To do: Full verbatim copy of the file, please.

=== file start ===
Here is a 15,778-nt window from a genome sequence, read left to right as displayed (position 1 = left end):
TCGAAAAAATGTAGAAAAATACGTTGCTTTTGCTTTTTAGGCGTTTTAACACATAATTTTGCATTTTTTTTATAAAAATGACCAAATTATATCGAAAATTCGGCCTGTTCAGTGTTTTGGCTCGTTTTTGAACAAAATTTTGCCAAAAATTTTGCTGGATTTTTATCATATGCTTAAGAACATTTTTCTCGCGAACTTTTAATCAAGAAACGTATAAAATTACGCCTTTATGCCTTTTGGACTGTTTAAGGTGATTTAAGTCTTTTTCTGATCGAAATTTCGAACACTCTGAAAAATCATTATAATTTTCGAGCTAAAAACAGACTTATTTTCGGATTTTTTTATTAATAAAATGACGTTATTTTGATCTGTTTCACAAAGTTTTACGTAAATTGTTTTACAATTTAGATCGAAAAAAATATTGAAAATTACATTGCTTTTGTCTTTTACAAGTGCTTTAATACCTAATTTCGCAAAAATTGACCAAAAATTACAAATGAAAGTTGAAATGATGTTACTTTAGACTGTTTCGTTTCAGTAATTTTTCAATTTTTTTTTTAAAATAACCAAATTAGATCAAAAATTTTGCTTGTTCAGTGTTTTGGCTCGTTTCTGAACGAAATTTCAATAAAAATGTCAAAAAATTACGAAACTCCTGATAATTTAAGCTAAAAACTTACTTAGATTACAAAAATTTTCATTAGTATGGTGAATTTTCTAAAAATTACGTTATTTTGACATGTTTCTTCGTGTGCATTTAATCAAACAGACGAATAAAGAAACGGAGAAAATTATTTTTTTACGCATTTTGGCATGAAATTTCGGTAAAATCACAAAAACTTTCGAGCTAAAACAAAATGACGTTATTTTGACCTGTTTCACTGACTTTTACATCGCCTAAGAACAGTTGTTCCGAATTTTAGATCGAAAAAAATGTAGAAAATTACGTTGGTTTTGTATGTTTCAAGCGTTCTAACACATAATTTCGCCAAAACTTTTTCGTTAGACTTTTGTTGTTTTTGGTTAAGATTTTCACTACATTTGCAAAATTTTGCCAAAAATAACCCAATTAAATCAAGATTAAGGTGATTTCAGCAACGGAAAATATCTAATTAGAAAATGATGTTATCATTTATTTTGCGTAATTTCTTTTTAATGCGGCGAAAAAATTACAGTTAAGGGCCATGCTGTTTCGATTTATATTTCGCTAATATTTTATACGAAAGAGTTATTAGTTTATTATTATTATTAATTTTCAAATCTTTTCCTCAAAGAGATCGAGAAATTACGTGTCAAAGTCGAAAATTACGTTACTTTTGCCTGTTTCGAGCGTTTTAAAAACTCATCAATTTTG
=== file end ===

Here is a 15,778-nt window from a genome sequence, read left to right as displayed (position 1 = left end):
TCGAAAAAATGTAGAAAAATACGTTGCTTTTGCTTTTTAGGCGTTTTAACACATAATTTTGCATTTTTTTTATAAAAATGACCAAATTATATCGAAAATTCGGCCTGTTCAGTGTTTTGGCTCGTTTTTGAACAAAATTTTGCCAAAAATTTTGCTGGATTTTTATCATATGCTTAAGAACATTTTTCTCGCGAACTTTTAATCAAGAAACGTATAAAATTACGCCTTTATGCCTTTTGGACTGTTTAAGGTGATTTAAGTCTTTTTCTGATCGAAATTTCGAACACTCTGAAAAATCATTATAATTTTCGAGCTAAAAACAGACTTATTTTCGGATTTTTTTATTAATAAAATGACGTTATTTTGATCTGTTTCACAAAGTTTTACGTAAATTGTTTTACAATTTAGATCGAAAAAAATATTGAAAATTACATTGCTTTTGTCTTTTACAAGTGCTTTAATACCTAATTTCGCAAAAATTGACCAAAAATTACAAATGAAAGTTGAAATGATGTTACTTTAGACTGTTTCGTTTCAGTAATTTTTCAATTTTTTTTTTAAAATAACCAAATTAGATCAAAAATTTTGCTTGTTCAGTGTTTTGGCTCGTTTCTGAACGAAATTTCAATAAAAATGTCAAAAAATTACGAAACTCCTGATAATTTAAGCTAAAAACTTACTTAGATTACAAAAATTTTCATTAGTATGGTGAATTTTCTAAAAATTACGTTATTTTGACATGTTTCTTCGTGTGCATTTAATCAAACAGACGAATAAAGAAACGGAGAAAATTATTTTTTTACGCATTTTGGCATGAAATTTCGGTAAAATCACAAAAACTTTCGAGCTAAAACAAAATGACGTTATTTTGACCTGTTTCACTGACTTTTACATCGCCTAAGAACAGTTGTTCCGAATTTTAGATCGAAAAAAATGTAGAAAATTACGTTGGTTTTGTATGTTTCAAGCGTTCTAACACATAATTTCGCCAAAACTTTTTCGTTAGACTTTTGTTGTTTTTGGTTAAGATTTTCACTACATTTGCAAAATTTTGCCAAAAATAACCCAATTAAATCAAGATTAAGGTGATTTCAGCAACGGAAAATATCTAATTAGAAAATGATGTTATCATTTATTTTGCGTAATTTCTTTTTAATGCGGCGAAAAAATTACAGTTAAGGGCCATGCTGTTTCGATTTATATTTCGCTAATATTTTATACGAAAGAGTTATTAGTTTATTATTATTATTAATTTTCAAATCTTTTCCTCAAAGAGATCGAGAAATTACGTGTCAAAGTCGAAAATTACGTTACTTTTGCCTGTTTCGAGCGTTTTAAAAACTCATCAATTTTG